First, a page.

Milk churns help Sheffield university cafes reduce plastic waste by over 87,000 bottles a year
and live on Freeview channel 276
The university has partnered with local dairy farm, Our Cow Molly, to supply is campus cafes with milk from stainless steel churns instead of single-use plastic bottles
Each churn holds around 22 pints of milk and can be washed, refilled and reused by the dairy farm significantly reducing single-use plastic use on campus
The project will remove 27,000 single-use plastic bottles per year in the initial trial and a further 60,000 once rolled out across all of the university’s cafes
The switch to churns will cut the carbon footprint of milk delivery to the University by over 65 per cent - equivalent to 6.5 tonnes of CO2 every year
Peter Anstess, Head of Retail at the University of Sheffield, said: “With 19 cafes and bars, the retail operation at the University serves over 6,000 people every day.
“This volume of purchasing brings a responsibility to source products that are high quality, local and sustainable. We have worked closely with Our Cow Molly for over five years which has seen the dairy become established as a key supplier across Sheffield and the milk churns are the next part of this collaboration.
“It's been especially encouraging to be part of such a strong collaboration with academics here at the University as together we have linked research and commerciality.”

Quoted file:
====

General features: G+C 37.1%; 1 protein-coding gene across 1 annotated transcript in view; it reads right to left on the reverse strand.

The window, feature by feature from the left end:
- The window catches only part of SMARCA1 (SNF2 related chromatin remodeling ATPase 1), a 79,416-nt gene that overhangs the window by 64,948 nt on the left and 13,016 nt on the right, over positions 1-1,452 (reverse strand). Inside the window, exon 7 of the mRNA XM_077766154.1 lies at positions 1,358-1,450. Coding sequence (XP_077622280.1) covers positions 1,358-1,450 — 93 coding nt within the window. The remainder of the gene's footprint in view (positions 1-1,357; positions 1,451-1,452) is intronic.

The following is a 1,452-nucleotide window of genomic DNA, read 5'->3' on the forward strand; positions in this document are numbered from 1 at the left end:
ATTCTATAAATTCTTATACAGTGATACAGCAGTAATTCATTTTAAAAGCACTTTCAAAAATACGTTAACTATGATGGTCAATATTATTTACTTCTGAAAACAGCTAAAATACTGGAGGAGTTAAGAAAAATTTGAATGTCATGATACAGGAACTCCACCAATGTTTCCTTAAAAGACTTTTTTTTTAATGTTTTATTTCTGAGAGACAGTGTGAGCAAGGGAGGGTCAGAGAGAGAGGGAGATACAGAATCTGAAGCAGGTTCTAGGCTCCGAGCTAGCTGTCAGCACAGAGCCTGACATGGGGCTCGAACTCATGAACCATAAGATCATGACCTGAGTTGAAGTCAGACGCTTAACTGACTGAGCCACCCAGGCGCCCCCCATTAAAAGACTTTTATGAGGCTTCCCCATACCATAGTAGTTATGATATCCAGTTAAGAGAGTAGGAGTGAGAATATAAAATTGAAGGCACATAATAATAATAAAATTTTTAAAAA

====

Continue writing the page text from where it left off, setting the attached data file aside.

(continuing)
The churns are delivered by Our Cow Molly’s local delivery teams and connected to specially-designed pumps in the University’s cafes, which dispense the milk ready to be used to make hot drinks.
The pumps have initially been installed in three of the University’s busiest cafes, which will result in a saving of 27,000 single-use plastic bottles a year. If the initial trial locations are successful, the University plans to roll out the milk pumps to the remainder of its outlets, reducing plastic waste by a further 60,000 bottles a year.
Eddie Andrew, Director of Our Cow Molly, said: “We attended a two day plastics conference where anyone with a good plastic saving idea was invited to get up and present it. The following day I saw Peter Anstess, Head of Retail at the University, and with an old milk churn and a Tetley’s hand pull demonstrated a very agricultural first version of our idea for reusable milk churns.
“Fast forward almost two years and to see this now developed into a fully-fledged circular system is fantastic. Thanks to the support of staff throughout the University, including Professor Duncan Cameron at the Institute for Sustainable Food for funding a prototype, this new project is now saving plastic waste every day and, most importantly, proving the concept works."
The Grantham Centre for Sustainable Futures at the University of Sheffield undertook the initial research into the most sustainable way to deliver milk as part of an undergraduate research project and Higher Education Innovation Fund grant, the first to look at a bulk delivery model for milk.
Previous studies considered alternatives to plastic, such as cartons, or reusable glass bottles, but these are not practical for commercial business where large volumes of milk are being used.